“Methadone treatment is proving to be the most efficient way to wean people in Bangladesh from addiction to buprenorphine, a pharmaceutical drug, and health experts say it should be expanded to reach thousands more drug users to prevent the spread of HIV,” IRIN reports. The news service notes that “illegal use of pharmaceutical substances, mostly buprenorphine, is on the rise” in the country. “Buprenorphine was intended to be used to wean injecting drug users, also known as people who inject drugs (PWID), from narcotics like heroin, but has itself become a substance of addiction, with users injecting a liquid form of it,” the news service notes, adding, “Methadone, a pain reliever, suppresses withdrawal symptoms and blocks craving.”
Access to Health Services
In this post in Huffington Post’s “Healthy Living” blog, John-Manuel Andriote, a journalist and author living with HIV, writes, “For all of us living with HIV infection — Oct. 27 will mark seven years since my own diagnosis — the question we face daily, hopefully more consciously and deliberately than most, is how shall we live, knowing as we do that we will most assuredly die one day?” Reflecting on the XIX International AIDS Conference (AIDS 2012) that took place in Washington last month, he continues, “An AIDS-free generation is certainly a worthy goal,” but “even if tens of billions of additional dollars are allocated to address HIV/AIDS, even if the Republicans don’t succeed in inflicting their Darwinian ‘survival of the fittest’ upon the nation and the world, the question will continue to be what it has been for 31 years … Will we have the political will to end AIDS?”
“Ethiopia is preparing for a flood of medical doctors within ‘three to four years,’ an influx meant to save a public health system that has been losing doctors and specialists to internal and external migration,” IRIN reports. “‘We are now implementing strategies that intend to increase the current below-World Health Organization [WHO] standard number of medical doctors and retaining them in public hospitals,’ Tedros Adhanom, Ethiopia’s minister of health, told IRIN,” the news service writes. “‘We have now reached an enrollment rate of more than 3,100,’ [Adhanom] said,” adding, “The rate of enrollment in the country’s medical schools has increased tenfold from 2005, when it was below 300,” according to the news service.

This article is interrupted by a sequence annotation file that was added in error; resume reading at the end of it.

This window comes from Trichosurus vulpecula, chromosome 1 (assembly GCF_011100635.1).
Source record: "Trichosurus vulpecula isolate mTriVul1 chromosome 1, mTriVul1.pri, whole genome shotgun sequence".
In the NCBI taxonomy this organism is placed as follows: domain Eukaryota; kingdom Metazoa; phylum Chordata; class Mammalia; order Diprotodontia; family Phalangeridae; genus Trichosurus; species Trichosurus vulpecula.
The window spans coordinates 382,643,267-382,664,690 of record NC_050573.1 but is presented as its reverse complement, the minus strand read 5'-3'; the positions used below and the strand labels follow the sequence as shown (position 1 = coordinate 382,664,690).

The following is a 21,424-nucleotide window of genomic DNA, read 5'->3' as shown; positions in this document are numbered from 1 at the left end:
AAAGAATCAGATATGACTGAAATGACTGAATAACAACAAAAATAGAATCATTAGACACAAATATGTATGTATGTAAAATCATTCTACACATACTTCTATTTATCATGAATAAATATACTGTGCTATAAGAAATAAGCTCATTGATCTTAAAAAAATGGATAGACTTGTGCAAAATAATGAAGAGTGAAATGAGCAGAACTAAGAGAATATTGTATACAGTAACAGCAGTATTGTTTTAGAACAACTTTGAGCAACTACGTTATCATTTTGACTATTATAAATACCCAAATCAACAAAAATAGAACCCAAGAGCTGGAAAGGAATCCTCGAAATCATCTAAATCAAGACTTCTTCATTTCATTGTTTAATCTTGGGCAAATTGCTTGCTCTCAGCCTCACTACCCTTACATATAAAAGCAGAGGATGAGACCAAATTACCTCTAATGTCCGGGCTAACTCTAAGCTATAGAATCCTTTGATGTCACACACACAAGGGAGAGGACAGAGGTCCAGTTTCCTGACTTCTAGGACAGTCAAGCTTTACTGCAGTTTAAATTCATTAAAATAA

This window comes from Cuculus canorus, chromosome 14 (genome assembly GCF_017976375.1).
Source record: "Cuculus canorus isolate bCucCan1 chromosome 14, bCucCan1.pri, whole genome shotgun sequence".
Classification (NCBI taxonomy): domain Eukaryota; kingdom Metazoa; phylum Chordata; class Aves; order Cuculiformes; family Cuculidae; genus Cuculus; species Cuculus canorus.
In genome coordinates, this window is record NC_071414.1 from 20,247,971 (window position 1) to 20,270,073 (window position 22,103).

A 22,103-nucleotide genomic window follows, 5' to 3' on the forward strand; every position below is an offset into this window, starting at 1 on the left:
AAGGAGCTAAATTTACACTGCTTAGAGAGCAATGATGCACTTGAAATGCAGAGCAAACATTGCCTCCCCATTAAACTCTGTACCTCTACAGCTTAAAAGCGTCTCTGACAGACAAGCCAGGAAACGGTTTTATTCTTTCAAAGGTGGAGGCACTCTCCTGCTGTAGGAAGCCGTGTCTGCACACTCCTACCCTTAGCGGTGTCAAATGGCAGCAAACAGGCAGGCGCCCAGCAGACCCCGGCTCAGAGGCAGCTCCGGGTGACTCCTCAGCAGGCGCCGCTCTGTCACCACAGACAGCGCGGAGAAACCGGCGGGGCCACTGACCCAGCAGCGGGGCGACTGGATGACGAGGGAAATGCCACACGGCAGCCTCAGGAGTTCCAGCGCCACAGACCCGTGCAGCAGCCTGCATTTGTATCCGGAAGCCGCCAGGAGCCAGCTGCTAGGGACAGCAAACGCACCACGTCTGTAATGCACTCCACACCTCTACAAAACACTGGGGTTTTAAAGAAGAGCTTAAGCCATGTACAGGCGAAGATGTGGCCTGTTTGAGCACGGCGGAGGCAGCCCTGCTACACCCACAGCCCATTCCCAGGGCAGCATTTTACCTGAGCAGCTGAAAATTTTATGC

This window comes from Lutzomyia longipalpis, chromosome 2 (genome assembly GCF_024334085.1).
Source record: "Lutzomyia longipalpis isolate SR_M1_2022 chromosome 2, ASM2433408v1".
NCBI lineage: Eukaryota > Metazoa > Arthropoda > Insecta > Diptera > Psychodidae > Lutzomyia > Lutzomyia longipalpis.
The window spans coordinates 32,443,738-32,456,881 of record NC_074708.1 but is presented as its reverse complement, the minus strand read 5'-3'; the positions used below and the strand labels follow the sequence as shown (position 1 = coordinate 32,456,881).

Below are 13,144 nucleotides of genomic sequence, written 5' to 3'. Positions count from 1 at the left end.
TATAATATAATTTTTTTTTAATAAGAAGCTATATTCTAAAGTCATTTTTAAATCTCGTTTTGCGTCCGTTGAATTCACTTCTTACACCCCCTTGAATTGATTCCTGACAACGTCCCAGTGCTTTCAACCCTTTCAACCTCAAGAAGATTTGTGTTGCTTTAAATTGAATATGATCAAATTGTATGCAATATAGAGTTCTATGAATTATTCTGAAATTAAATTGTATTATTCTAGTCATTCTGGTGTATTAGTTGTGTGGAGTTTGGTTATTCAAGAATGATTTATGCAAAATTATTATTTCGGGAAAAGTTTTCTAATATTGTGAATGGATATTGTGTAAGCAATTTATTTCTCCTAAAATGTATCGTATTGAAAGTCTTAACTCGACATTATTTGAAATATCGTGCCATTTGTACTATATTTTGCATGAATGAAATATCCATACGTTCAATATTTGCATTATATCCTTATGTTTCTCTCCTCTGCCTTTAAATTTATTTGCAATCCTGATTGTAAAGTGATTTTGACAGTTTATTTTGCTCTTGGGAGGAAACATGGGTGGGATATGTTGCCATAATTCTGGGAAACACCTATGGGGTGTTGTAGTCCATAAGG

In an opinion piece in the Guardian’s “Comment is Free” blog, Dean Baker, co-director of the Center for Economic and Policy Research, discusses potential policies contained within the “Trans-Pacific Partnership Agreement (TPP), a pact that the United States is negotiating with Australia, Canada, Japan and eight other countries in the Pacific region.” However, “[a]t this point, it’s not really possible to discuss the merits of the TPP since the governments are keeping the proposed text a secret from the public,” he says. Noting “[a] few items that have been leaked give us some insight as to the direction of this pact,” he discusses how the “pharmaceutical industry is … likely to be a big gainer” from the TPP if the pact includes “stronger and longer patent protection and also increased use of ‘data exclusivity.'”
Though many pregnant women are aware that treatment could save their lives and the lives of their infants if they test HIV-positive during prenatal care, a new study and literature review have found that a “[f]ear of being stigmatized as an AIDS patient is still a major barrier to good medical care for pregnant young women in many countries,” the New York Times reports. The study, published last week in PLoS Medicine, was “based on a survey of 1,777 women in rural Nyanza Province in Kenya,” according to the newspaper, which adds, “Only 44 percent of mothers in the province delivered in clinics, and the study found that a major obstacle was that they feared HIV tests.” The study’s author, Janet Turan, a professor of public health at the University of Alabama at Birmingham, in July also published “a review of multiple studies in many countries” that documented multiple accounts of “stigmatizing behavior,” the newspaper notes (McNeil, 8/27).